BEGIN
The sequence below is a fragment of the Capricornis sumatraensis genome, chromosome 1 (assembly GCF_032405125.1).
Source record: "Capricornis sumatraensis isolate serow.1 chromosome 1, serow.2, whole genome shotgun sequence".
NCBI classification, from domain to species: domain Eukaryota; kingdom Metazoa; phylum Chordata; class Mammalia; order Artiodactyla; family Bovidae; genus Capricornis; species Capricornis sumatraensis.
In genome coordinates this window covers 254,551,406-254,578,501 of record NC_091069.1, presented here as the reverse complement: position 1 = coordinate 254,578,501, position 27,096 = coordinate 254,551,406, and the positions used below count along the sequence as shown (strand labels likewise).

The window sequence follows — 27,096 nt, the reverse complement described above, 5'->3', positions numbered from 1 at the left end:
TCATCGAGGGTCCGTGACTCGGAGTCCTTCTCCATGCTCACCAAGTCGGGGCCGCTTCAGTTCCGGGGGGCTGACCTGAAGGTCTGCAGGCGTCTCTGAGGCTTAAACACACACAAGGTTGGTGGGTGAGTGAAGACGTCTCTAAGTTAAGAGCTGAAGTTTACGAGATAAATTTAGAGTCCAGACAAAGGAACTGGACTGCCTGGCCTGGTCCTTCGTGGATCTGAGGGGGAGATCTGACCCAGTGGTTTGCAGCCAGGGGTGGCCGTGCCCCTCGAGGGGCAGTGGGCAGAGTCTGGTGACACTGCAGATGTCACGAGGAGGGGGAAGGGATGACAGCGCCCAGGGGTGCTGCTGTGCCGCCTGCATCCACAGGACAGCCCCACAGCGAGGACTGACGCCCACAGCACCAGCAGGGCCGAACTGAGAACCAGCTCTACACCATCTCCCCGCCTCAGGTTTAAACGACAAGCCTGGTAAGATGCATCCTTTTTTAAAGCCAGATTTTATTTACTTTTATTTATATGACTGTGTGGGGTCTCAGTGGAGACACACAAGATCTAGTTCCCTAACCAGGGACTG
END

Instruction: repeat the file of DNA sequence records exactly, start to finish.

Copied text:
The sequence below is a fragment of the Capricornis sumatraensis genome, chromosome 1 (assembly GCF_032405125.1).
Source record: "Capricornis sumatraensis isolate serow.1 chromosome 1, serow.2, whole genome shotgun sequence".
NCBI classification, from domain to species: domain Eukaryota; kingdom Metazoa; phylum Chordata; class Mammalia; order Artiodactyla; family Bovidae; genus Capricornis; species Capricornis sumatraensis.
In genome coordinates this window covers 254,551,406-254,578,501 of record NC_091069.1, presented here as the reverse complement: position 1 = coordinate 254,578,501, position 27,096 = coordinate 254,551,406, and the positions used below count along the sequence as shown (strand labels likewise).

The window sequence follows — 27,096 nt, the reverse complement described above, 5'->3', positions numbered from 1 at the left end:
TCATCGAGGGTCCGTGACTCGGAGTCCTTCTCCATGCTCACCAAGTCGGGGCCGCTTCAGTTCCGGGGGGCTGACCTGAAGGTCTGCAGGCGTCTCTGAGGCTTAAACACACACAAGGTTGGTGGGTGAGTGAAGACGTCTCTAAGTTAAGAGCTGAAGTTTACGAGATAAATTTAGAGTCCAGACAAAGGAACTGGACTGCCTGGCCTGGTCCTTCGTGGATCTGAGGGGGAGATCTGACCCAGTGGTTTGCAGCCAGGGGTGGCCGTGCCCCTCGAGGGGCAGTGGGCAGAGTCTGGTGACACTGCAGATGTCACGAGGAGGGGGAAGGGATGACAGCGCCCAGGGGTGCTGCTGTGCCGCCTGCATCCACAGGACAGCCCCACAGCGAGGACTGACGCCCACAGCACCAGCAGGGCCGAACTGAGAACCAGCTCTACACCATCTCCCCGCCTCAGGTTTAAACGACAAGCCTGGTAAGATGCATCCTTTTTTAAAGCCAGATTTTATTTACTTTTATTTATATGACTGTGTGGGGTCTCAGTGGAGACACACAAGATCTAGTTCCCTAACCAGGGACTG